Devun Walsh & Iikka Backstrom are Polar Opposites

Comments by Snowboard Magazine/

 

Words: Sara Owen

In 1994, at 20 years of age, Devun Walsh turned pro and embarked on a prolific snowboard career. Eventually he would be recognized as one of the most talented snowboarders of all time. Fours years earlier, on the other side of the Atlantic, Iikka Backstrom was born in Espoo, Finland. At 18, he turned pro while riding with the insanely skilled Trulli Clan, which produced a number of international pros in the late 90s and early 2000s. 

Despite the age and geographical gaps between them, Devun and Iikka eventually met at the 2003 Video Gangs premiere in Helsinki, Finland. Like many good relationships, this one was founded in a dark basement bar where both guys were boozing hard. Iikka was on Day 5 of a bender and Devun was fixated on the kebab he “got out of a hole in the wall.” The pair didn’t ride together consistently until 2005 when they both filmed for Whiteout Films’ Big Blind. They solidified their friendship the following year while filming for the Forum team movie THAT and have worked together ever since.

Despite having some good offers from snowboarding’s top production companies on the table, Devun and Iikka decided that they would rather work on their own project. With DC’s backing and Anthony Vitale as their filmer, they created a new webisode series, Polar Opposites. The guys recognized the advantage of working with a bigger film crew but agreed that being able to do what they wanted to do, how they wanted to do it, was more important. They didn’t want to put out crap, nor did they want to save their A footage until the end of the year, so they decided to release five webisodes over the course of the season. 

Devun Walsh – sw bs 3 | Photo: Chris Owen

With the exception of a season-opening week in the interior of British Columbia and a “drinking trip” to France, Devun and Iikka spent the entire winter in Whistler capitalizing on one of the best snow seasons the area had seen in years. They invited other riders, like Jussi Oksanen and Jake Blauvelt, to film with them but a surprising few accepted. “If we were to do [Polar Opposites] again, which might happen, we’re not sure,” says Devun, “I think we’d get a lot more people that would be interested in coming out. Now that they’ve seen we’ve actually done something with the footage.”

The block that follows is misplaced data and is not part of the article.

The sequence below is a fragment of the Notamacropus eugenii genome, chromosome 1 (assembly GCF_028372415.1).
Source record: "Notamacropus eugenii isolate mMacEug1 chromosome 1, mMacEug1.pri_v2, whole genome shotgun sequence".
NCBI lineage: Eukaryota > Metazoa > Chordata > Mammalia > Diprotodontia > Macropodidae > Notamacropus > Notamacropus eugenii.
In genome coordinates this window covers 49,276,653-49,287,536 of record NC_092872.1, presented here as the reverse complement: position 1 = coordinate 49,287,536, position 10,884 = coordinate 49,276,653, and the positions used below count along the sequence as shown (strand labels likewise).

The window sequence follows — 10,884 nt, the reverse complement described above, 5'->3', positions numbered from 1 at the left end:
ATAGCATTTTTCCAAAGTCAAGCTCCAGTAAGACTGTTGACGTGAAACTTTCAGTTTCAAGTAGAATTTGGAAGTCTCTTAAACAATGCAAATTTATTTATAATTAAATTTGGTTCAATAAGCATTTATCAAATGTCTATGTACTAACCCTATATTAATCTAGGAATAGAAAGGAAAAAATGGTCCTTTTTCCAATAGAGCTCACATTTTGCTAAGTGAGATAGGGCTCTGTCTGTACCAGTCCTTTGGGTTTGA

Each webisode has its own feel with different music, guest riders and zones, but at their core they are similar. All of the videos combine sledding, backcountry jumps, pillow lines and pow turns. Many of the shots are bangers and some are less serious, but they all convey the same message: snowboarding is fun.

Both Devun and Iikka name the first webisode as their favorite. They admit that they hit better features and did more exciting snowboarding in later webisodes, but in their eyes the vibe of the first one was the coolest, and it was the most fun to film. Though webisode #1 was filled with pow turns, Iikka was stoked on it because, “It wasn’t our craziest shit but it’s what we do everyday,” he says. After seeing the final cut for the first time and getting feedback from viewers, they were stoked their vision for Polar Opposites had panned out.

8 questions with Devun

1. What was snowboarding like when you turned pro in the early 90s?

Snowboarding was different. It had a lot more companies, there were so many companies, like maybe 300, but all of them were small. You would go to the tradeshow and it was just jam-packed. Snowboarding-wise it was a lot simpler. It was more about style, and it was a lot more skateboard oriented. 720s were heavy maneuvers at the time.

2. How has being from B.C. influenced who you are as a snowboarder?

It snows so much where I grew up that you never have perfect parks or pipes. It would snow so much that they would just build a good park, and it would be completely covered in a day and was gone, so I would never end up riding it. When I started snowboarding there was no park, it was freeriding and you had to find your own jumps, so I missed the park curve a little bit. It turned me into more of a natural-hit kind of rider.

3. How are you and Iikka polar opposites?

We’re really similar when we’re doing our thing, but I have a really structured lifestyle. I have to be home, and I have to be there for the wife and kid. When were done snowboarding Iikka can do whatever he wants, whether it’s chuggin’, bonin’ or going to the gym, whatever he wants to do. Also, I’m at the end era of my snowboarding. Iikka’s young and just starting to build a career.

4. In Polar Opposites #2 you realize that you turned pro when Iikka was only 4- years-old. Are you like a proud parent seeing how far he’s come?